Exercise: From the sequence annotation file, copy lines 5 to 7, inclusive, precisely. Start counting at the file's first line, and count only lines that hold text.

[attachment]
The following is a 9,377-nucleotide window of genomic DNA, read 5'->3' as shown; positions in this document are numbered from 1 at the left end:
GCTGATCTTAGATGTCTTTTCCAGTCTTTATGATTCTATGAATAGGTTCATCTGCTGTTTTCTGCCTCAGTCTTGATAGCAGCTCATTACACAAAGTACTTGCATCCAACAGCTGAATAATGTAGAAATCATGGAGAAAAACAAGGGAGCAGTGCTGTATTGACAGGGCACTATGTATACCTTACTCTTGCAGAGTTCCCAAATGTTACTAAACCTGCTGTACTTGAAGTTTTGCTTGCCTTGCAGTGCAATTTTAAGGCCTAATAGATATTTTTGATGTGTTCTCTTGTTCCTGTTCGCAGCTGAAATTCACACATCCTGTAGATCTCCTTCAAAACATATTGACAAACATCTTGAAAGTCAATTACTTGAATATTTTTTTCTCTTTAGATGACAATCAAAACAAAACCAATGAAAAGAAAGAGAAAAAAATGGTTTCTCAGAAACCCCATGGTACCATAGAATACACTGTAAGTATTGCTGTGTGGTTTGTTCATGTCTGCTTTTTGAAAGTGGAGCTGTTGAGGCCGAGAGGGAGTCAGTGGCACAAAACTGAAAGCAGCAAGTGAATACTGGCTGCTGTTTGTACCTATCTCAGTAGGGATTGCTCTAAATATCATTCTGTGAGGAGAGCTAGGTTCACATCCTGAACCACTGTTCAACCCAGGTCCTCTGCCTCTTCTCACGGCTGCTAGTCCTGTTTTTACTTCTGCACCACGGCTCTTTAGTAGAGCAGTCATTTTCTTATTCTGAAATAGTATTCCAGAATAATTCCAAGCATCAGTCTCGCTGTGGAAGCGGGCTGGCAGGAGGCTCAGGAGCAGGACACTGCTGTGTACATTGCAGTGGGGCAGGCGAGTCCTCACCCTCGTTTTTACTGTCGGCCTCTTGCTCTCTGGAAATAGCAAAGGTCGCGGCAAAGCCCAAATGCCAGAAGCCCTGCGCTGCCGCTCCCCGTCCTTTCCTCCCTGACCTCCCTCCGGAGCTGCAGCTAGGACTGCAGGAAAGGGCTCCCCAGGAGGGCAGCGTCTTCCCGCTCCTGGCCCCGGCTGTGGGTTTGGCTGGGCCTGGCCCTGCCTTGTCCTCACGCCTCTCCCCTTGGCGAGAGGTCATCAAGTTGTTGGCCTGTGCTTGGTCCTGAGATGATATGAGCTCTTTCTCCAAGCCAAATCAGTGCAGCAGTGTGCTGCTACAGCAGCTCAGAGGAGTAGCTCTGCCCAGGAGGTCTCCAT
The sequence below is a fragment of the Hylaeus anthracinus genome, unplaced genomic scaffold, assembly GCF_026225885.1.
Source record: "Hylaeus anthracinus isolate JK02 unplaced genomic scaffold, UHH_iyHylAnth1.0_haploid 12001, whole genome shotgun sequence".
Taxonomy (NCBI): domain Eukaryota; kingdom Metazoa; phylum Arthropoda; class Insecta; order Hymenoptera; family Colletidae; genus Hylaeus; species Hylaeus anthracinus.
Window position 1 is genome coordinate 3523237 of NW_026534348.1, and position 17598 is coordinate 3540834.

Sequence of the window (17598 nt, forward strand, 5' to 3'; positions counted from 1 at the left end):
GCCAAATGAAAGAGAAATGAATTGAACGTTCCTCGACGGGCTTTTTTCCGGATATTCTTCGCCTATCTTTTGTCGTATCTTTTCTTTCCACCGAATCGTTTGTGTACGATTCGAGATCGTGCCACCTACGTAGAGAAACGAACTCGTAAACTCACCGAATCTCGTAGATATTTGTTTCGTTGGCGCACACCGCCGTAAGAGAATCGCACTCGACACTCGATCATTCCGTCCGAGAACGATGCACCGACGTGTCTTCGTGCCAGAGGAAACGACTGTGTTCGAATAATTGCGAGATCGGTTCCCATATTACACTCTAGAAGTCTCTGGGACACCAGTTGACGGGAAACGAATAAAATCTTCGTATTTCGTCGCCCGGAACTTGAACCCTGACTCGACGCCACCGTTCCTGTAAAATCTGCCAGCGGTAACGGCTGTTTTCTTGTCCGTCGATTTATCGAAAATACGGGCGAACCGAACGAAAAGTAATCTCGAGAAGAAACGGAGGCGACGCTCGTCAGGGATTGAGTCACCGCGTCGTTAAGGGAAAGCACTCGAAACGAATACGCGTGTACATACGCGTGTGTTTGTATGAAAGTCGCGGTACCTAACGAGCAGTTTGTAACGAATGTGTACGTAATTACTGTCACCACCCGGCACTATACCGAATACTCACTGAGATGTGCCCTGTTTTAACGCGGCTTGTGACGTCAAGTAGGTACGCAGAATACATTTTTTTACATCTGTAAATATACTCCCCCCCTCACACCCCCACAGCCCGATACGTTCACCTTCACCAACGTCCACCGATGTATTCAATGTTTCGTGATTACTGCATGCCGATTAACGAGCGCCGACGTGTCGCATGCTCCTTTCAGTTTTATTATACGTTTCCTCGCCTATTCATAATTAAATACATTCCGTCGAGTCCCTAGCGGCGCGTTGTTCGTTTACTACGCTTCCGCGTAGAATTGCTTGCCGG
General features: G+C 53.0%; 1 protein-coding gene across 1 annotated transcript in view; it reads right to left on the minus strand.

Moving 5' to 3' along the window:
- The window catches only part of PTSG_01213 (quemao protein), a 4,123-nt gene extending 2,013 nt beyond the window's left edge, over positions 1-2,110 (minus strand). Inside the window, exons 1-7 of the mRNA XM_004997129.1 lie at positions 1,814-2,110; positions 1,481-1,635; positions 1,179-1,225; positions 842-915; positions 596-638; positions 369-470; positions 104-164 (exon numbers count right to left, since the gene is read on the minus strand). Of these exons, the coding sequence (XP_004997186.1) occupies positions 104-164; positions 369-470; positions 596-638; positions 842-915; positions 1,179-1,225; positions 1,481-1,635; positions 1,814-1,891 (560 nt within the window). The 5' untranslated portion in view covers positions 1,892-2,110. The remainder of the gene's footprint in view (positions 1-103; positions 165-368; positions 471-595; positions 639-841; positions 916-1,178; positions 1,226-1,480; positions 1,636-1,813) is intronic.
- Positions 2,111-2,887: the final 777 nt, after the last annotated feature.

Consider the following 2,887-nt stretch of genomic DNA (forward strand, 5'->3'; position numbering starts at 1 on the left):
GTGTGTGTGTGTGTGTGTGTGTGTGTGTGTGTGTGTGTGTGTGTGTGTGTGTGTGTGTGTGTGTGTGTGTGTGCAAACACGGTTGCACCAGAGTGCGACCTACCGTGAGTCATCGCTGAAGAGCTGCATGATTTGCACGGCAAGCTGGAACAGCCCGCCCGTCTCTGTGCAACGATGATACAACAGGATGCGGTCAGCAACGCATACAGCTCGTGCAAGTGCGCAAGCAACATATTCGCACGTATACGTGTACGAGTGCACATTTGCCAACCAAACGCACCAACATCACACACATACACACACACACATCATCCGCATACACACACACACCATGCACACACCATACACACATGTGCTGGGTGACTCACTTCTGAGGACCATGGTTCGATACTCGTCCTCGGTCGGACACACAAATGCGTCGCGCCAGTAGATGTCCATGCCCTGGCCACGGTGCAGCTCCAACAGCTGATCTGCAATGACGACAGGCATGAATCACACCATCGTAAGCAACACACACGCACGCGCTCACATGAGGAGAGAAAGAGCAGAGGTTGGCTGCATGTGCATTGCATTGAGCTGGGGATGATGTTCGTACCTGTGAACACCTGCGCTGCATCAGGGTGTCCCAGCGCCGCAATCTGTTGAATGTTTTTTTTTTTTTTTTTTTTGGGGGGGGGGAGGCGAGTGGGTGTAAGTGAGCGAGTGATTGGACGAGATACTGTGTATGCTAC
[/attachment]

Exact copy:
Taxonomy (NCBI): domain Eukaryota; kingdom Metazoa; phylum Arthropoda; class Insecta; order Hymenoptera; family Colletidae; genus Hylaeus; species Hylaeus anthracinus.
Window position 1 is genome coordinate 3523237 of NW_026534348.1, and position 17598 is coordinate 3540834.

Sequence of the window (17598 nt, forward strand, 5' to 3'; positions counted from 1 at the left end):